The Community Standards/Agreement process is meant to empower residents to make decisions about policies, behavior, and use of space/common property within a corridor or apartment community. Resident Assistants will facilitate these conversations. In the first year communities, they may end up leading these discussions. In the mixed and upper class communities, we encourage RAs to seek out residents to lead these conversations, while the RA might step in to ask additional reflective questions or help keep the group on task. RAs will hand out Community Agreement Guides and Community Standards Guides to help residents to reflect and prepare prior to coming to the meeting. These documents are printed centrally by the Office of Residence Life. You will recieve your corridor/communities copies from your supervisor. Resident Assistants should direct questions to their supervisor.

Bulletin Boards
Resident Assistants must post a new bulletin board every month including August. Following are guidelines and suggestions for posting bulletin boards:

  • The bulletin board in August should be a welcome and introduction to your community
  • The bulletin board in April should clearly outline hall closing procedures
  • Bulletin boards must intentionally address one or more learning outcome from the Residential Curriculum
  • Celebrating your students' successes and achievements is encouraged for at least one of your bulletin boards
  • RAs may use pre-made bulleting boards from the Center (210 Warfield), from other offices across campus or from the internet
  • Bulletin boards should be creative and interesting
  • RAs will list the topic of each new bulletin board in their weekly report (if a new one was created that week)
  • Strategy Evaluations should NOT be submitted for bulletin boards

Roommate Agreements
Resident Assistants will be distributing and discussing Roommmate Agreements with all residents. Our goal is to collect 100% of these agreements from each room/suite/apartment. Resident Assistants should revisit the Roommate Agreements in the middle of the first semester. If a roommate conflict emerges the Roommate Agreement should be used and, if necessary, revised.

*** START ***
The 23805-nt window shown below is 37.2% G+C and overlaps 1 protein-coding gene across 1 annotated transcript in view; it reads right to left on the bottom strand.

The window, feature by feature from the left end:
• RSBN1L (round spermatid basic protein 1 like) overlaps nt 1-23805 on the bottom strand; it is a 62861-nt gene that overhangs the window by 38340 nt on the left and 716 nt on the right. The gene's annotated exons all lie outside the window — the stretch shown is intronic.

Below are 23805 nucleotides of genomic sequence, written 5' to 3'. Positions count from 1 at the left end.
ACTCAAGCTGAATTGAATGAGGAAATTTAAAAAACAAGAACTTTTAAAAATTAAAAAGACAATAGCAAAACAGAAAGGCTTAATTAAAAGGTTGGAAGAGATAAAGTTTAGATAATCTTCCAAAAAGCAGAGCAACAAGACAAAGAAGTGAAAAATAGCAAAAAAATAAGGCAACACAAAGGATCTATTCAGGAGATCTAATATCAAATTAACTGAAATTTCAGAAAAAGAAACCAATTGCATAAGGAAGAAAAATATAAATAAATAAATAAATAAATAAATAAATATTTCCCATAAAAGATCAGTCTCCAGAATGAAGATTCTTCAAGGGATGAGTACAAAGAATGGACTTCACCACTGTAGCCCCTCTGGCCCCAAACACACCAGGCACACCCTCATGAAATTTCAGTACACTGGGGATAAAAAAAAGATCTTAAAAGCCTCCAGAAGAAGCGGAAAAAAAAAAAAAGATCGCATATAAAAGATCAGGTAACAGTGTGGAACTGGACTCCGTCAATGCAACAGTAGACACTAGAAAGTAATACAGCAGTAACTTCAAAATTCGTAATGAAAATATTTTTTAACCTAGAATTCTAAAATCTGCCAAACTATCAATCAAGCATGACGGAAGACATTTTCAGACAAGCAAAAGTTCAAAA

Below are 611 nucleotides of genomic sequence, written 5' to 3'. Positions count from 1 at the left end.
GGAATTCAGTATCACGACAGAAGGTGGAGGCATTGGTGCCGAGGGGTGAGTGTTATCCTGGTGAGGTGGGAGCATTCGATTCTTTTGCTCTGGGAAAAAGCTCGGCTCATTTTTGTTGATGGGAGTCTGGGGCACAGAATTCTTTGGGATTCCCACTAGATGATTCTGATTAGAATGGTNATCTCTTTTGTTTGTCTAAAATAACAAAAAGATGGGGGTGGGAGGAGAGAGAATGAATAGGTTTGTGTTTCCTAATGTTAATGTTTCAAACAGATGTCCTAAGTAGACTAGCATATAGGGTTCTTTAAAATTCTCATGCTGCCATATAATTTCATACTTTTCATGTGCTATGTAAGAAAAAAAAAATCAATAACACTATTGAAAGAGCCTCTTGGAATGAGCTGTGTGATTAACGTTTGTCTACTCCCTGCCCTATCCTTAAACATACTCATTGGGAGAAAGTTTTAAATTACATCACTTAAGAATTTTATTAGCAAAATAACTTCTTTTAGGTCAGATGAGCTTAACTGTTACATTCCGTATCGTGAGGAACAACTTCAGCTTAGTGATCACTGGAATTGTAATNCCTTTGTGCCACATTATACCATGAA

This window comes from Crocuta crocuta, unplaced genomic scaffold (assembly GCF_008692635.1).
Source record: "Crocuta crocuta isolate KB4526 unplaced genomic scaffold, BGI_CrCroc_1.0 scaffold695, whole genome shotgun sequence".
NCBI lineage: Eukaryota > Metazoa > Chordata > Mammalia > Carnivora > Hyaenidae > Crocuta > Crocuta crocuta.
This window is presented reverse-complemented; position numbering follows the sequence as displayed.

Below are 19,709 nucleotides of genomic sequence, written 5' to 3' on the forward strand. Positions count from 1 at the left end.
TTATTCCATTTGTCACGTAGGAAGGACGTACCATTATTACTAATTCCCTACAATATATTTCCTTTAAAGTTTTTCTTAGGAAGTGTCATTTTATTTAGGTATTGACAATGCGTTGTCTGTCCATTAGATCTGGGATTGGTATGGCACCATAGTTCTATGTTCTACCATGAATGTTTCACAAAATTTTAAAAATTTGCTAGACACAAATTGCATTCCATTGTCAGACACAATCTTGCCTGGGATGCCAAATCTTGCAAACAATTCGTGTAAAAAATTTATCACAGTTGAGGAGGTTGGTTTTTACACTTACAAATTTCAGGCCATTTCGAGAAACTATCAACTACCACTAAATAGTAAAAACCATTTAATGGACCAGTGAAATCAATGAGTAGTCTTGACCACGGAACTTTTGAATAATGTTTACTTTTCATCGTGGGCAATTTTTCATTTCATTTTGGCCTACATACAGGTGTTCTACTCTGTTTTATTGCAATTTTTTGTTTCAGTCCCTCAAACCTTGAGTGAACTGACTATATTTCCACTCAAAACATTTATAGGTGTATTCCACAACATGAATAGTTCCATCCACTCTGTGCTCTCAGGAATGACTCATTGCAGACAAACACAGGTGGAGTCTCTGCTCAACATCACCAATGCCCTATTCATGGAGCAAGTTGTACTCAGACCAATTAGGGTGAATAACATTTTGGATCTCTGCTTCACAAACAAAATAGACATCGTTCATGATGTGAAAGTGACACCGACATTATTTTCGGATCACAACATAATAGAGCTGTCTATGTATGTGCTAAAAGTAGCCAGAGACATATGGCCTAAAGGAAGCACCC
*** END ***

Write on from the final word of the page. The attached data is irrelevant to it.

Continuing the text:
Community Council
All communities, including the Commuter Center, will have Community Councils to engage student leaders in various learning outcomes within the Residential Curriculum. Resident Assistants will assist Advisers in recruiting students to participate in this departmental strategy. To learn more about the Residence Hall Association, the student government organization that helps organize and govern the Community Councils, read this Guide.

Diversity & Social Justice Programs
All communities, including the Commuter Center, will plan and implement Social Justice programs designed to educate residents on issues of multiculturalism, power, privledge, and difference. These active programs will be designed to meet several of the learning outcomes and better enact the Cultural Competency goal.

Living Learning Community Kick-Offs
Living Learning Communities are a trademark of the residential education experience at Miami University. All Living Learning Communities will create and implement a LLC Kick-off event that introduces residents to the conceptual framework on each particular LLC. Resident Assistants should consult with their Adviser for the logistics and details of this LLC Kick-off event as well as their role in planning and implementing it.